Stepping Aside

I’ve wanted to be a teacher ever since I was 15 years old. I remember the English teacher who helped me love having Socratic discussions. I remember the band teacher who challenged me as a young adult. I remember teachers coming to swim meets, concerts, plays, and even graduation parties when we were done with school.

As a teacher, I’ve continued to grow my love of teaching by working with my colleagues to grow in our practice. My first principal showed me that it was okay to ask questions as well as proudly share what we’re doing in our classes. Doing so taught me how to grow in my own learning. He also gave me the okay to go to my first professional conference, where I learned about Flipped Learning, where I first heard about TechSmith.

Through all of this, I’ve developed a new love of teaching teachers. I shared at my first conference after nearly a year of flipping, and I caught the bug. I continue to look forward to sharing successes, failures, insights, and questions, at conferences. I also look forward to being challenged and being forced to explain why I do what I do in the classroom. It’s where growth happens. It’s also where I feel like my career is taking me.

I went to Colorado in the summer of 2011 and shared my learning. It’s also where I got to meet Dave McCollom and Troy Stein for the first time. Ever since then, I have had a fantastic working relationship with TechSmith.

Photo Credit: h.koppdelaney via Compfight cc

I’m very excited to (officially) announce that I’m going to be shifting into a new role at the beginning of March. TechSmith has asked me to join their Academic Team as the Academic Customer Solutions Engineer. So, what does that mean?

It means I’m going to be a resource for teachers regionally and across the nation. My purpose is to help teachers use technology in their classrooms more effectively. I’ll be the bridge between classroom practice and TechSmith as they look to help teachers solve problems through the better use of technology.

While the timing isn’t ideal, leaving in the middle of a school year, I believe this is the correct next step in my career. I’m simply stepping aside in order to serve where I believe I can make a greater impact. I won’t have my own classroom anymore, and that’s a very difficult thing for me at the moment. But, I’m looking forward to having my feet in many, many more classrooms as I transition into the new role. I’m excited to continue to work with everyone I’ve worked with in the past as well as people I have yet to meet.

#FlipCon13 Fliers

The 6th Annual Flipped Learning Conference is being held this June 17-19 in Stillwater, MN. Registration is open, and I took it upon myself to generate a little buzz with some Snagit fun. You can see each of the promotional fliers below. Feel free to repost them or Tweet.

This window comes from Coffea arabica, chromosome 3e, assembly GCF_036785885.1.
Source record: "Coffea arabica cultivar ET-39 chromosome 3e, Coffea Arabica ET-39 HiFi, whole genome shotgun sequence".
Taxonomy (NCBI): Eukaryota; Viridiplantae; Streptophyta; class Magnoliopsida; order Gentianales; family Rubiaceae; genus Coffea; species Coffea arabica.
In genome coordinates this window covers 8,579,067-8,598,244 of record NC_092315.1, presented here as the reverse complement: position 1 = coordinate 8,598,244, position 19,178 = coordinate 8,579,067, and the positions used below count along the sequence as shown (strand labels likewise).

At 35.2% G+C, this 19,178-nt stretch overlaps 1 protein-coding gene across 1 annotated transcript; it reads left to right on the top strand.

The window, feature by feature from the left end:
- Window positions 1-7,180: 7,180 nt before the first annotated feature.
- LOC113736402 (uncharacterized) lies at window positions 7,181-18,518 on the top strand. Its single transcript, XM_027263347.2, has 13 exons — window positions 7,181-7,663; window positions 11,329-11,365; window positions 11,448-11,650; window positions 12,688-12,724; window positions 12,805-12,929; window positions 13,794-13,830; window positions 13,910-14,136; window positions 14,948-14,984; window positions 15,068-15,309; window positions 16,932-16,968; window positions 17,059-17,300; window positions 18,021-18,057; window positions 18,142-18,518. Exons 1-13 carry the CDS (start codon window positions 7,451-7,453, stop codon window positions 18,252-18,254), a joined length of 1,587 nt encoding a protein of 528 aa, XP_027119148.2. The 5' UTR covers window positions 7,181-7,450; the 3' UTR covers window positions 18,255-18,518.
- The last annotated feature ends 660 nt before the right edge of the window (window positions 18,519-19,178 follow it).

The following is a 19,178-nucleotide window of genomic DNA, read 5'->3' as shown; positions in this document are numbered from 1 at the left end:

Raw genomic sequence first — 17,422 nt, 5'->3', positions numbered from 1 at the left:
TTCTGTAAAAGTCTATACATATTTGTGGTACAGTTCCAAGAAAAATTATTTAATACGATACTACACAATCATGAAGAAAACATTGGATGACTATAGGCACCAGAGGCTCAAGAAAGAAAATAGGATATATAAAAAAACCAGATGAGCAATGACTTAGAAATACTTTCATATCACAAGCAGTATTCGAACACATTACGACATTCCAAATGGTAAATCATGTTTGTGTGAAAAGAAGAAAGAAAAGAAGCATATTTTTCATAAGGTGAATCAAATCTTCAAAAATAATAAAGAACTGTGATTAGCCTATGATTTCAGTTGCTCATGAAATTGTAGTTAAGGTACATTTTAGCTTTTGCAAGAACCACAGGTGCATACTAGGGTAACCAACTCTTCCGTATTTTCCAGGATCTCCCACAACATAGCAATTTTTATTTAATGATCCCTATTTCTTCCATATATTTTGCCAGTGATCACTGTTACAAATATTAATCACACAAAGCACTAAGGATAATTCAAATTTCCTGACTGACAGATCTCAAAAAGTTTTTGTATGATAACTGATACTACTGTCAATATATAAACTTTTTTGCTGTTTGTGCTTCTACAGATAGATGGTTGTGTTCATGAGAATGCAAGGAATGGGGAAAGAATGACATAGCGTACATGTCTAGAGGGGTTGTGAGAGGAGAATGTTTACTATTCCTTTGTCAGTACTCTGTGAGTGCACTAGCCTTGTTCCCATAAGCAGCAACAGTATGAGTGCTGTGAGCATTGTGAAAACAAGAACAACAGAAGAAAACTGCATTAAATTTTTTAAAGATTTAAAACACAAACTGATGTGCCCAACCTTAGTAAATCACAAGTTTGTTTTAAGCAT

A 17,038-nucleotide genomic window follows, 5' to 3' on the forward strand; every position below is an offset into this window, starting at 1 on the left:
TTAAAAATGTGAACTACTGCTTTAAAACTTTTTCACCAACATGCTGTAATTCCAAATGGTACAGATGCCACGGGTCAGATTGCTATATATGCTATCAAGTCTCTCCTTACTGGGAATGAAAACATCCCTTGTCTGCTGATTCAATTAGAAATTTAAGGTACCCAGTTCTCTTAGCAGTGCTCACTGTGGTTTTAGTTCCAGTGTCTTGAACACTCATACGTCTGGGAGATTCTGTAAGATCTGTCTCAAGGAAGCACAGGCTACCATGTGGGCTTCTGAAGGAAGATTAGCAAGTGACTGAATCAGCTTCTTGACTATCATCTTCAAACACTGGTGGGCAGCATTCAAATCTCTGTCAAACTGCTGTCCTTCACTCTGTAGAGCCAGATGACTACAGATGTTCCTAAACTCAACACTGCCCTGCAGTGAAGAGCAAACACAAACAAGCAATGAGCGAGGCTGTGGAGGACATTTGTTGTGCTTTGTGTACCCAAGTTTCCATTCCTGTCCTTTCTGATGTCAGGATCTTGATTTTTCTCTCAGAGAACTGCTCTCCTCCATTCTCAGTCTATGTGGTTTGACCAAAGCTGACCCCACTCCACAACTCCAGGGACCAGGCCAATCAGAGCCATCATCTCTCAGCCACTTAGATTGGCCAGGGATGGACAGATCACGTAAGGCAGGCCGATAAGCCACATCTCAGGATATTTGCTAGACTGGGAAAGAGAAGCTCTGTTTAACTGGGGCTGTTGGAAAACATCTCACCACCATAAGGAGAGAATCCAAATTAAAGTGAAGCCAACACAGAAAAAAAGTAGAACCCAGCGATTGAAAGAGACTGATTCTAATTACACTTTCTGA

We hope to see you in June.

Chemical Reaction Cards

I came in today and found out that every computer in the building is being used for testing for the entire week. That kind of threw off my plans. So, I came up with a quick activity I thought I’d share in case you’re in the same place with your chemistry.

We did an activity a week or so ago in which students placed chemical reactions into five categories based on their similarities. These, of course, were synthesis, decomposition, combustion, single replacement and double replacement. Today, we’re doing something similar with note cards. I’m hoping to see two things:

A) I’d like to see if they remember the indicators for each type of chemical reaction and B) They’ll copy down these representative reactions into their notes for reference as we move on in identifying reaction types.

Color coded cards. Photo is CC-SA by Brian.

I took example reactions and wrote each chemical down on an individual note card. I also threw in a couple of distractions to make sure kids were thinking about ion charges and bonding. I chose to put the balanced coefficient with the chemicals so kids have another clue to whether or not their reaction is correct (if it is right, it should be balanced).

They’re thinking and engaging with the cards, making critical decisions about which to include, and which to throw away. It is also forcing them to work together, listen to input, and make collaborative choices and then adjust based on feedback.

*UPDATE* – Since I’m doing this activity on the fly, I came across a problem I hadn’t anticipated. I noticed students were not putting the proper “punctuation” into their notes (plus signs and reaction arrows). To correct for this, I had them write them in neon marker on the tabletop to help them space the cards out correctly. You could also do this by including plus sign and reaction arrow cards in each set.

Cheesy Valentine’s Day